by Manavi Nag

It’s a normal Wednesday evening and a 27-year-old vet, Priyanka Reddy from Hyderabad, is returning home after completing some work in a hospital in Kolluru Village in Hyderabad. Its slightly humid, the atmosphere of the evening mist is present. Priyanka Reddy has parked her scooter at a Toll Plaza to take a taxi to her destination. Strange men look at her, rolling their eyes up and down her body. Four 20-24-year-old lorry drivers have hatched the idea of slitting or puncturing Priyanka’s scooter’s tire, so she is unable to leave. They would then proceed to rape her. When she returned the men pointed out the salient puncture that her tire had. The men offer to help Priyanka and send someone to get her motorcycle repaired. After some time, the man returns saying all the shops were closed. Priyanka tried to say something but the men dragged her off the road into a secluded area. They brutally raped her and set her body on fire to hide any traces of what happened. Priyanka Reddy was there until she wasn’t. 

In Priyanka Reddy’s last phone call to her sister, she expresses fear as she is stuck in a place with many unknown men. Her sister told her to walk to the nearest toll gate and just wait there.

The four men dumped Priyanka’s body under a bridge and then lit her of fire. The next morning, a milkman found her body. 

The Priyanka Reddy rape case has caused global uproar and worries for all women in India. Priyanka Reddy’s rape case is certainly not a one-off. In India, a woman is raped every twenty minutes. What’s worse is that there is nothing done about it. According to Thomson’s Reuters Foundation Survey conducted last year, India is the most dangerous place to be a woman. And Priyanka Reddy’s rape has solidified that and set it in stone. If there was any beam or shred of hope to prove that statistic wrong, it’s gone.  The Reddy Rape has plunged a dagger into any last shred of hope for the safety of women in India.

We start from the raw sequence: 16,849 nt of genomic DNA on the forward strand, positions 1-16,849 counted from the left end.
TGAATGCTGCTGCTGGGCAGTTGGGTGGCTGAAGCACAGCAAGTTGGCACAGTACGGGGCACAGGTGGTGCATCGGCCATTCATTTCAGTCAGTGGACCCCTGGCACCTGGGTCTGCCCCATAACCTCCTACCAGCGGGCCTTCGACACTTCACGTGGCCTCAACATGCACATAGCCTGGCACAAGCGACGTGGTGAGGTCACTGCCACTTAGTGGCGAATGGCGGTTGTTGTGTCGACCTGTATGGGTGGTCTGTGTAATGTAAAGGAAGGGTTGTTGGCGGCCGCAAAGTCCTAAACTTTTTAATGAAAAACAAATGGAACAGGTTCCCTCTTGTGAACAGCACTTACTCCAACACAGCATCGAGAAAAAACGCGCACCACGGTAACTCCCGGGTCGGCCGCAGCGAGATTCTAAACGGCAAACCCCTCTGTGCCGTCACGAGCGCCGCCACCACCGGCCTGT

Seven years ago, after the Nirbhaya Rape Case took the world by storm, the government put aside 10 billion rupees to support initiatives to help women’s safety. Seven years later, 91% of that fund has remained untouched. This further highlights the depth and scale at which India deals with rape. The Priyanka Reddy case has brought up the elephant in the room once more. Rape culture in India. 

Rape culture in India has been taboo and still is taboo, but with low security for women, unproductive law enforcement and simple disregard for rape in India, it continues to carry on. From cheap gawks on the street to gang rapes happening every twenty minutes, India doesn’t seem to care about the women of their country. Surrounded by fear, animosity and an extra amount of caution, women are forced to make changes to their clothing, personalities, behavior and so much more, just to ensure their safety. 

Rape culture in India constantly blames the victim. It doesn’t explore the fact that the perpetrator may be in the wrong. The victim’s clothes but have been too skimpy, the victim must have been conducting her self in a way which invited rape or she many have been asking for it. Old-fashioned and primitive, this is the mentality that still lives in the minds of many Indians today. This is the mentality that hinders rape from reducing and this is the mentality that causes the victim to suffer instead of the perpetrator. 

Some could even argue that it is the same mentality in the spine of India’s justice system and police system with 133,000 pending rape cases. With the wave of #Me too and media bring to light the victim’s stories, we can only hope that we see some improvements in the number of rape cases in India. 

Being ranked the most dangerous country in the world for women is worrisome and questions all of India’s exponential development and growth because of how many steps back we have shifted, as a country, in terms of safety and security for all women and citizens.

Manavi Nag is a the co-head and of the Ascent. She is in the 9th Grade and strives to use her voice for change. She likes spreading awareness and opinions through her articles to her community and the world. She enjoys writing articles, dancing and travelling. Manavi is extremely passionate about the Ascent and wants to use her voice for change in the world, as a teenage journalist living in the 21st century.

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